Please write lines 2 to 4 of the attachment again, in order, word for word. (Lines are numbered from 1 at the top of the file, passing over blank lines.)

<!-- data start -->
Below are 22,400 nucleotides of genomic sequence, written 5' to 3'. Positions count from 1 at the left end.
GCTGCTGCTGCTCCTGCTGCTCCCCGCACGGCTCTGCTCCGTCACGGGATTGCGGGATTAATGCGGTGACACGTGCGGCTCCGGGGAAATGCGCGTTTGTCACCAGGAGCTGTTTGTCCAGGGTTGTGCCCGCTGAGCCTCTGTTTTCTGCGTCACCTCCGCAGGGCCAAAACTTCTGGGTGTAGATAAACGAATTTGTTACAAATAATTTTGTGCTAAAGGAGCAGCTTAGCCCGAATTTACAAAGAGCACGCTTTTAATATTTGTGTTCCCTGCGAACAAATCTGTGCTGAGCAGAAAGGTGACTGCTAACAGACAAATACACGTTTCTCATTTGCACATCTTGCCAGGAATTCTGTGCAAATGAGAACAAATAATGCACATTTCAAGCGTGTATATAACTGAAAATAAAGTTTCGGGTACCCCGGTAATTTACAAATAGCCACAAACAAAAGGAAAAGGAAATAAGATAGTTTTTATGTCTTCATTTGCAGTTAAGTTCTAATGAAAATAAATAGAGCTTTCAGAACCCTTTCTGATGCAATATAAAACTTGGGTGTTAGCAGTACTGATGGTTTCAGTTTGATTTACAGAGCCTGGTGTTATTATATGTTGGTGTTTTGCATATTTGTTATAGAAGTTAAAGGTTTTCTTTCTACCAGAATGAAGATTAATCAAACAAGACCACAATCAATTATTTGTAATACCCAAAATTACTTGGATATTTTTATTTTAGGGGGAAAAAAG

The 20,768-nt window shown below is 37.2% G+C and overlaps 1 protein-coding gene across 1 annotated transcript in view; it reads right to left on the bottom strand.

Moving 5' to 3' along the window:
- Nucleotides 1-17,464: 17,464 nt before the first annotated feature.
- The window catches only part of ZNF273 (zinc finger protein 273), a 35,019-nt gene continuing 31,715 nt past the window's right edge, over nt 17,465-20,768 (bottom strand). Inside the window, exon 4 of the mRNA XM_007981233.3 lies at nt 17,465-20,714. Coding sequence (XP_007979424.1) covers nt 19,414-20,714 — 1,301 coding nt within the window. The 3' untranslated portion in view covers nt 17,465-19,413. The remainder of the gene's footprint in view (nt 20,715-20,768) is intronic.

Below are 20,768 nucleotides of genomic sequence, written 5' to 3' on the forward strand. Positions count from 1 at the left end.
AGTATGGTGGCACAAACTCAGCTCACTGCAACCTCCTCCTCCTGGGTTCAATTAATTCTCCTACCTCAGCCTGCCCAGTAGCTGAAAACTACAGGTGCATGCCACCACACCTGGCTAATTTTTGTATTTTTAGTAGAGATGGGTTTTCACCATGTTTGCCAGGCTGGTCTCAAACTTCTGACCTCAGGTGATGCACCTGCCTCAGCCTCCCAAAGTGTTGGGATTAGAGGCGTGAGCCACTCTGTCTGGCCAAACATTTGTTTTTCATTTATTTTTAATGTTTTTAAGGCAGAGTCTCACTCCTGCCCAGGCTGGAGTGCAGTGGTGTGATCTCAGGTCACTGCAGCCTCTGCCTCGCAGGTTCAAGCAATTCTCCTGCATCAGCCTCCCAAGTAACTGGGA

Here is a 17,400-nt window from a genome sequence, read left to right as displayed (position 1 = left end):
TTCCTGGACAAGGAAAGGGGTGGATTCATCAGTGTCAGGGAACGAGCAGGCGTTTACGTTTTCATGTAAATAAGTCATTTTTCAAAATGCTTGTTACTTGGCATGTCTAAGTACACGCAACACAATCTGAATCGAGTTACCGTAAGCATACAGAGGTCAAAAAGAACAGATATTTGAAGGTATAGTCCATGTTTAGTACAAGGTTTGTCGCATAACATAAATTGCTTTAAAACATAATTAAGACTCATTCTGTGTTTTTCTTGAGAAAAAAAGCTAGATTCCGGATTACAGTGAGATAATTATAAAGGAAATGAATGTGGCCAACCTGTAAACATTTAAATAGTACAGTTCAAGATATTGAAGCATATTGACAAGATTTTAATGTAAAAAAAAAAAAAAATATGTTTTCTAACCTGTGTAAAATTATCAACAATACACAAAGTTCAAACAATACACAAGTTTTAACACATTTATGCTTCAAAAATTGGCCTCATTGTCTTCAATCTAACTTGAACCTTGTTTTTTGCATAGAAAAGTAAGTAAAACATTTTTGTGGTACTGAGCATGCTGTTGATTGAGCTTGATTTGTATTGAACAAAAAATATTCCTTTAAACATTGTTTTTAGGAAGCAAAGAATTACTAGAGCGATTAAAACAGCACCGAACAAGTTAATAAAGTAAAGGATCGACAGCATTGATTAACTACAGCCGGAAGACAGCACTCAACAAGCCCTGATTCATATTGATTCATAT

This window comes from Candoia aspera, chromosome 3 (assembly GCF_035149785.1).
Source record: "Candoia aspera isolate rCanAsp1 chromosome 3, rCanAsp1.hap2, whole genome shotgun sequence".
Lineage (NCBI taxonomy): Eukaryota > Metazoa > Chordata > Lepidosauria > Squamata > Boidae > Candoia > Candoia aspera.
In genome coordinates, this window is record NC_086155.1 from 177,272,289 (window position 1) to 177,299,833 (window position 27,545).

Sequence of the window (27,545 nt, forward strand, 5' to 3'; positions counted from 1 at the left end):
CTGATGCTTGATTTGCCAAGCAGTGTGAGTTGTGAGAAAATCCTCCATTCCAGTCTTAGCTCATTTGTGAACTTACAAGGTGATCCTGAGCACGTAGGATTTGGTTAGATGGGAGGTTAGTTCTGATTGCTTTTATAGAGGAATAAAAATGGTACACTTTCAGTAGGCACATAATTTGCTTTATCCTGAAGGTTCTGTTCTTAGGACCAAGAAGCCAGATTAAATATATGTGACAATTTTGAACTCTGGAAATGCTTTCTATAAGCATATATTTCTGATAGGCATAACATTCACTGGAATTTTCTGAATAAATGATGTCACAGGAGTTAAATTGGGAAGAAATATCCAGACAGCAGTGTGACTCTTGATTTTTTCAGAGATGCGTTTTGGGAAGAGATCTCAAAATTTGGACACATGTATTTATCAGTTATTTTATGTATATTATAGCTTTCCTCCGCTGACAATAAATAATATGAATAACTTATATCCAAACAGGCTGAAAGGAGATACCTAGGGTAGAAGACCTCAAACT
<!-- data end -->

GCTGCTGCTGCTCCTGCTGCTCCCCGCACGGCTCTGCTCCGTCACGGGATTGCGGGATTAATGCGGTGACACGTGCGGCTCCGGGGAAATGCGCGTTTGTCACCAGGAGCTGTTTGTCCAGGGTTGTGCCCGCTGAGCCTCTGTTTTCTGCGTCACCTCCGCAGGGCCAAAACTTCTGGGTGTAGATAAACGAATTTGTTACAAATAATTTTGTGCTAAAGGAGCAGCTTAGCCCGAATTTACAAAGAGCACGCTTTTAATATTTGTGTTCCCTGCGAACAAATCTGTGCTGAGCAGAAAGGTGACTGCTAACAGACAAATACACGTTTCTCATTTGCACATCTTGCCAGGAATTCTGTGCAAATGAGAACAAATAATGCACATTTCAAGCGTGTATATAACTGAAAATAAAGTTTCGGGTACCCCGGTAATTTACAAATAGCCACAAACAAAAGGAAAAGGAAATAAGATAGTTTTTATGTCTTCATTTGCAGTTAAGTTCTAATGAAAATAAATAGAGCTTTCAGAACCCTTTCTGATGCAATATAAAACTTGGGTGTTAGCAGTACTGATGGTTTCAGTTTGATTTACAGAGCCTGGTGTTATTATATGTTGGTGTTTTGCATATTTGTTATAGAAGTTAAAGGTTTTCTTTCTACCAGAATGAAGATTAATCAAACAAGACCACAATCAATTATTTGTAATACCCAAAATTACTTGGATATTTTTATTTTAGGGGGAAAAAAG

The 20,768-nt window shown below is 37.2% G+C and overlaps 1 protein-coding gene across 1 annotated transcript in view; it reads right to left on the bottom strand.

Moving 5' to 3' along the window: